David Hans Hough died on July 14, 2021, from complications of polymyositis. He retired professor emeritus from Trinity in 2014 after 25 years at the University in the physics and astronomy department.
As a child Hough wanted to be an astronaut; he became an astronomer. After graduating from the California Institute of Technology with a doctorate in astronomy, he served as a postdoctoral fellow first at Nasa’s Jet Propulsion Laboratory and then at the Max Planck Institute for Radio Astronomy in Bonn, Germany.
In 1989, Hough joined Trinity’s faculty as an assistant professor of physics and astronomy. He became a full professor in 2001 and pursued research in extragalactic radio astronomy for 27 years. His research focused on distant galaxies with powerful cores known as “active galactic nuclei,” using arrays of radio telescopes to produce high-resolution images. He ran experiments on the instruments operated by the National Radio Astronomy Observatory, the Very Long Baseline Array, and the Very Large Array, collaborated with colleagues at other institutions, and published his research. He served as the chair of the Department of Physics and Astronomy at Trinity for eight years and as chair of the Texas Section of the American Physical Society.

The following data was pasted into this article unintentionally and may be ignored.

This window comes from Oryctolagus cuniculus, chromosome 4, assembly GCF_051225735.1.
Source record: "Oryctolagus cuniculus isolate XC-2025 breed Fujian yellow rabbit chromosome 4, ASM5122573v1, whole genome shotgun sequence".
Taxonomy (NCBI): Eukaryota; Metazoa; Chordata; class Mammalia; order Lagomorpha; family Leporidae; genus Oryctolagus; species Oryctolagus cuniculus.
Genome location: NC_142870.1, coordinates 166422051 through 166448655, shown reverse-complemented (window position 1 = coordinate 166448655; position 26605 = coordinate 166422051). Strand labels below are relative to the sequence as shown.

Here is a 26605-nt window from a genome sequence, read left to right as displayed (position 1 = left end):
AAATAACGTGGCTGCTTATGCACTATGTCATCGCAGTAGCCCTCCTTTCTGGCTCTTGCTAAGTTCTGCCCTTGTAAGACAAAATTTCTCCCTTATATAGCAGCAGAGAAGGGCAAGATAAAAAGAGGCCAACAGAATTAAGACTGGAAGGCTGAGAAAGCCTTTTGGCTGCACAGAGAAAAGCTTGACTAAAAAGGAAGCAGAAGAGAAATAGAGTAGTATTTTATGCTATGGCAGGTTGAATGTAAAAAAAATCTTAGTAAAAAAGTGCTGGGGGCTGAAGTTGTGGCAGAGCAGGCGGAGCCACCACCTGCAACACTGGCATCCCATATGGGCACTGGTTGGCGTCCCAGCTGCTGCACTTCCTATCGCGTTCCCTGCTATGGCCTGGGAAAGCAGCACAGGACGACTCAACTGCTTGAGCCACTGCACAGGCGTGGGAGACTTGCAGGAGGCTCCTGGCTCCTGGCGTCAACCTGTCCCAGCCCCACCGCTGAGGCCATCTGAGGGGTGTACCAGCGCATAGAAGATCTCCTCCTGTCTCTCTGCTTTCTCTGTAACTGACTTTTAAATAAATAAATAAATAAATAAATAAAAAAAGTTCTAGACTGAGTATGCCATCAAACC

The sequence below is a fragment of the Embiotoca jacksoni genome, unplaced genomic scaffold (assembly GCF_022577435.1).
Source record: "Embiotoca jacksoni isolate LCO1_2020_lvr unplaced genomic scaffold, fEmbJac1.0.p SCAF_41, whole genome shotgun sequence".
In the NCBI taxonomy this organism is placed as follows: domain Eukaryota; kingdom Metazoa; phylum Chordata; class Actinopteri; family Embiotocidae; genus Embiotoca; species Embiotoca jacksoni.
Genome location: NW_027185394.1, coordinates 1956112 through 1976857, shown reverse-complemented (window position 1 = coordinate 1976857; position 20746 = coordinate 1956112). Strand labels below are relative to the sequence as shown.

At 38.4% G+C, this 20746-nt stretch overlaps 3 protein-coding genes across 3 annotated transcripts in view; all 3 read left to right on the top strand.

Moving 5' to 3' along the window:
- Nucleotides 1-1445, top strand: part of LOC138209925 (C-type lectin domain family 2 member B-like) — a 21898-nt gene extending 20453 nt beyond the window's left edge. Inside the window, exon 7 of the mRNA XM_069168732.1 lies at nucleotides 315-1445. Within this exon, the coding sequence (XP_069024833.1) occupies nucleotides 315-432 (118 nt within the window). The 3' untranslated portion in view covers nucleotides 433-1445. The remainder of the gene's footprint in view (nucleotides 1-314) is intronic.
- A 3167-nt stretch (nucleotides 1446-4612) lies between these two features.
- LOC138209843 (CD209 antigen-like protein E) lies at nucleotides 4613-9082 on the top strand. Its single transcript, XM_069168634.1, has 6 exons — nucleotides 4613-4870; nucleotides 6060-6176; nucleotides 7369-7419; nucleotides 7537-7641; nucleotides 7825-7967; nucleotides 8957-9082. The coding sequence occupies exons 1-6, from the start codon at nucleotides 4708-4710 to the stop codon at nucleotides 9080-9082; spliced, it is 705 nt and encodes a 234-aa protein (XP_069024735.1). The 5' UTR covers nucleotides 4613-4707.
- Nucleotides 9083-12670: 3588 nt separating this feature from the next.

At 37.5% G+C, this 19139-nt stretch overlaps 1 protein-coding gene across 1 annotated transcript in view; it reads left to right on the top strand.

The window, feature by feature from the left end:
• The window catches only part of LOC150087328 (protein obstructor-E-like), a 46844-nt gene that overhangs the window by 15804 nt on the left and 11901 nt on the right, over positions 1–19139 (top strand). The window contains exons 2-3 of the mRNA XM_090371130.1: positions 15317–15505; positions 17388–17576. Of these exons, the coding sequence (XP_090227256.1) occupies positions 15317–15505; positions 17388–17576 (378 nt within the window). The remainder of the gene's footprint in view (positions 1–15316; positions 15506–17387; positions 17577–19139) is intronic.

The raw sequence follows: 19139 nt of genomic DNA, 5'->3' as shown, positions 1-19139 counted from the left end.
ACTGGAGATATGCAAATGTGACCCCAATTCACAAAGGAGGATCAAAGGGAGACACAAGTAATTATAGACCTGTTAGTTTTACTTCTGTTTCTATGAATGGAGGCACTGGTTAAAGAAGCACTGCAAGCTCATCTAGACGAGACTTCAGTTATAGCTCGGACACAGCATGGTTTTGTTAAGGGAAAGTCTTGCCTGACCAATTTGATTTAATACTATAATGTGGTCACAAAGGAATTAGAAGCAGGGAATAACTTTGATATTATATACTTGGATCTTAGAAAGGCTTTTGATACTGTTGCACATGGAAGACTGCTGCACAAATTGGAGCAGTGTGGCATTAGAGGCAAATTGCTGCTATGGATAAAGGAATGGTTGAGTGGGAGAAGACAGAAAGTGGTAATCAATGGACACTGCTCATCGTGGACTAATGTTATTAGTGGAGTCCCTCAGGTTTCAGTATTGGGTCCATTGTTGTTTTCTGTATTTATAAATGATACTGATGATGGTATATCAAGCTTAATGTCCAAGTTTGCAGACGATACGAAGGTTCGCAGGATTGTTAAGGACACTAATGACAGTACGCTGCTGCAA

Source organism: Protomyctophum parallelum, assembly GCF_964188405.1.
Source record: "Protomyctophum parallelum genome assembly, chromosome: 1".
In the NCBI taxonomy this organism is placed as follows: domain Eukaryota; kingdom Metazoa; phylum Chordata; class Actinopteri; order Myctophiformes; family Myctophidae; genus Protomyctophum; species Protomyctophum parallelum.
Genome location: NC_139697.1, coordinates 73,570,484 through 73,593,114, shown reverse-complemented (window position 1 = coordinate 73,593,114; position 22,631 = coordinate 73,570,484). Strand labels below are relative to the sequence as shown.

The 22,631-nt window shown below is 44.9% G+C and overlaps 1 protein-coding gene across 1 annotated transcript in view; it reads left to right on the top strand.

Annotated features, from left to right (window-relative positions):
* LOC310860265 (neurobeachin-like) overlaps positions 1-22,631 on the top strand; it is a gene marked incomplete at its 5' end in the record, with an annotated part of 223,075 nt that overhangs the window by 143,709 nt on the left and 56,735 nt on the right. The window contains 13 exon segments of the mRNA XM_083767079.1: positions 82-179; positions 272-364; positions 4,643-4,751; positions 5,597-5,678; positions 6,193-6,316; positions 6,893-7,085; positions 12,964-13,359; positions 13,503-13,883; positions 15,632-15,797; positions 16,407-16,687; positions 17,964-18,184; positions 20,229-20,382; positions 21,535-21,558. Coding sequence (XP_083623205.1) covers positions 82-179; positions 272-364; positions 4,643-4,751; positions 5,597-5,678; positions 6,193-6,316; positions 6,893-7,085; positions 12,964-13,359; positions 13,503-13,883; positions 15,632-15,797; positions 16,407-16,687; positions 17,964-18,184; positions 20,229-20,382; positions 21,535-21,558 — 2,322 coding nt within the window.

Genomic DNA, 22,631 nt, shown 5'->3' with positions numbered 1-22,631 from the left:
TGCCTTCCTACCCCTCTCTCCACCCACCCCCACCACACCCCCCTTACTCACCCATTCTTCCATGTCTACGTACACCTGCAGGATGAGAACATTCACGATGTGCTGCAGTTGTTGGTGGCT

In 2014 Hough won the Astronomical League Award. The Astronomical League Award is presented to any person, either amateur or professional, who has made worthwhile contributions to the science of astronomy on a national or international level.
Hough retired from Trinity in 2014, continuing to pursue his research and teach one or two classes a year for several years after.
He loved classical music, wiffle ball, baseball, hockey, and Texas history. He never forgot a friend or a student, remaining in contact with multiple friends from childhood and college until his death and former students for years after he taught them. He was an active member of Christ Lutheran Church, serving on the Church Council until his death.
A memorial service will take place on Friday, Oct. 15, at 4 p.m. at Margarite B. Parker Chapel.